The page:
Perfected by hand
Finishing at the A Lange & Sohne manufacture is something taken very seriously but not without pleasure. Every movement made here comes adorned with classic Glashutte ribbing, black polishing, bevelling and chamfering. Then, there are hallmarks like the blued screws with gold chatons and the hand-engraved balance cock.
As they’re so intricately decorated, all A Lange & Sohne timepieces are masterpieces in their own right. But the manufacture continues to strive for more. This is where the Handwerkskunst collection comes in.
Handwerkskunst is German for ‘craftsmanship’ and this is what the collection is all about. Ultra-rare and straight-up awe-inspiring, these watches have been finished and decorated to a level far beyond the usual (already very high) A Lange & Sohne standard. Yes, there’s no such thing as too much finishing. Indeed, if an A Lange & Sohne watch died and went to heaven, this will be its final resting place.
Since 2001, A Lange & Sohne has made six limited-edition watches bearing the Handwerkskunst collection fine label. Beginning with the Richard Lange Tourbillon Pour le Merite Handwerkskunst, the manufacture worked with its uniquely sought-after honey-coloured gold, using it for the case as well as the dial.
Here, A Lange & Sohne debuted a traditional decorative technique known as tremblage, where a burin leaves indentations all over the surface in eight directions. This results in a three-dimensional satin finish. All 15 pieces made were sold out at the launch.
Following the Richard Lange Tourbillon Pour le Merite, A Lange & Sohne turned to its latest and most advanced watch, the Zeitwerk. Widely opined to be the most controversial A Lange & Sohne timepiece if there ever was one, the Zeitwerk Handwerkskunst showed how modernity and tradition may coexist flawlessly. Once again, the tremblage technique was used all over the dial, this time in white gold.
What proved to be a formidable challenge for the engraver was the A Lange & Sohne logo displayed over a curved arc and the filigreed lettering of the power reserve indicator – one false move and the entire dial would be ruined. This 30-piece limited edition was cased in platinum while the time bridge was crafted out of solid German silver.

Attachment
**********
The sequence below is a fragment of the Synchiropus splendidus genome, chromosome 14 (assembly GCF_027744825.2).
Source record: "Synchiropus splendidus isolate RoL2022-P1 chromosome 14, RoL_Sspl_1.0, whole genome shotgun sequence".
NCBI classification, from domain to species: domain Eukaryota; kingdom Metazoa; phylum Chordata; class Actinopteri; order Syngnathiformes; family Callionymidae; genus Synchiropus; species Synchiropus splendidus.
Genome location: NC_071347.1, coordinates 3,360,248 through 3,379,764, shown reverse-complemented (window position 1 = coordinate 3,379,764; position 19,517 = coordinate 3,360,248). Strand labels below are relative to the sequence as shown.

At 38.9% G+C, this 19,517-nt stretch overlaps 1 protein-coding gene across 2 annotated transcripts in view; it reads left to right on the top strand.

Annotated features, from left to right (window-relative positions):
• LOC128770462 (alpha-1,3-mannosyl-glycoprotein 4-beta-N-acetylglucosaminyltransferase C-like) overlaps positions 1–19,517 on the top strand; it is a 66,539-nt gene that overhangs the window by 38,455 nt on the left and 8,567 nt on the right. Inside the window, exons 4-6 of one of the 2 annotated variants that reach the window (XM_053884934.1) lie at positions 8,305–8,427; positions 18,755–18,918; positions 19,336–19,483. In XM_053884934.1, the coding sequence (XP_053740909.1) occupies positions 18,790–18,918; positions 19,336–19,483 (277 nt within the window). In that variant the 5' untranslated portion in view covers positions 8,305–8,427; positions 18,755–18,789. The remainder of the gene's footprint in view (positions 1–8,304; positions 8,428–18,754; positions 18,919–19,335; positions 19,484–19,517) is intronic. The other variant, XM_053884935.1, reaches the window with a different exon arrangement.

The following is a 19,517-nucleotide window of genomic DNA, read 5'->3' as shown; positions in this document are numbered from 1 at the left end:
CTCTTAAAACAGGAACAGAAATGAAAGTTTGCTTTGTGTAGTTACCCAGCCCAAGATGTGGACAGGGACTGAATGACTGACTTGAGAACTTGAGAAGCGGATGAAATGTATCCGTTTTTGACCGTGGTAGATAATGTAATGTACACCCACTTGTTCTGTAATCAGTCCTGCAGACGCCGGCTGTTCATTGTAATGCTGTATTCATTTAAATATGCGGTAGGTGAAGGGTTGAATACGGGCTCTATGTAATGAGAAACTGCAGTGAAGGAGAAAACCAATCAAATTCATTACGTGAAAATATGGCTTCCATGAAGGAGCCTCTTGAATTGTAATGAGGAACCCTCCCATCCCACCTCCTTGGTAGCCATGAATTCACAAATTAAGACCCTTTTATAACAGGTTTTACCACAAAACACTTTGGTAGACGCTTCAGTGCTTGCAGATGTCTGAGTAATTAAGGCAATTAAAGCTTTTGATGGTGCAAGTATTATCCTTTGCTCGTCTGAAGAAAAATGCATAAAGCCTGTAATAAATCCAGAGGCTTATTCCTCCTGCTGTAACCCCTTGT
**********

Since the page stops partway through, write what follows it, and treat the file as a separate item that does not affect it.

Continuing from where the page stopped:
Next to be given the Handwerkskunst treatment was the iconic Lange 1 and the manufacture opted to work on the immensely complicated Lange 1 Tourbillon Perpetual Calendar. In addition to tremblage, there is also the classic art of relief hand-engraving applied to the white gold dial and, for the first time, the numerals of the famous outsized date display were painted by hand, the beauty of which simply cannot be overstated. Cased in platinum, A Lange & Sohne made only 15 of these eye-wateringly gorgeous timepieces.
Adding Enamel To The Mix
Continuing with the Lange 1, the manufacture celebrated the 20th anniversary of this iconic timepiece by releasing the Lange 1 Tourbillon Handwerkskunst. This, in particular, had an astonishing black enamel dial enclosed in a platinum case.
The famous eccentric-shaped tourbillon window follows the curves of the off-centred dial. So does the tourbillon bridge which, in a stroke of horological genius, was black polished yet it stands in striking contrast to the dial. The movement, too, received additional decorative touches instead of the usual Glashutte ribbing. It truly earned this 20-watch limited edition the Handwerkskunst epithet.
For 2015, a year when A Lange & Sohne commemorated the 200th birthday of its founder Ferdinand Adolph Lange, the manufacture veered off the beaten path just a little more and ended up with the 1815 Tourbillon Handwerkskunst.
Unlike the standard 1815 Tourbillon, this version had a black-rhodiumed pink gold dial decorated with tremblage engraving. Relief elements like the brand logo and hour numerals are polished to a mirror gloss. That striking contrast between the polished gold and satin grey surfaces left many collectors dizzy with desire. Only 30 were lucky enough to call it theirs.
Coming Back Even Stronger
After the 1815 Tourbillon, A Lange & Sohne took a year-long hiatus, but returned in 2017 with the 1815 Rattrapante Perpetual Calendar Handwerkskunst, a timepiece well worth the wait. The dial and hinged caseback consist of blue enamelled white gold with relief hand-engraving, bringing a completely new technique into the collection. This 20-watch limited edition is the first Handwerkskunst collection model that combines enamel art and engraving on the dial, which is made of white gold.
Over the back, the hunter-style caseback bears an engraving of the moon goddess Luna. It shields the sapphire crystal glass sitting above the movement, also beautifully decorated with tremblage and relief engraved stars. Chronograph lovers will obviously swoon over the 631-part manufacture calibre L101.1.
To build a watch is engineering, but crafting a timepiece is pure artisanship. With such incredible masterpieces behind its name, A Lange & Sohne definitely puts the tick in artistic.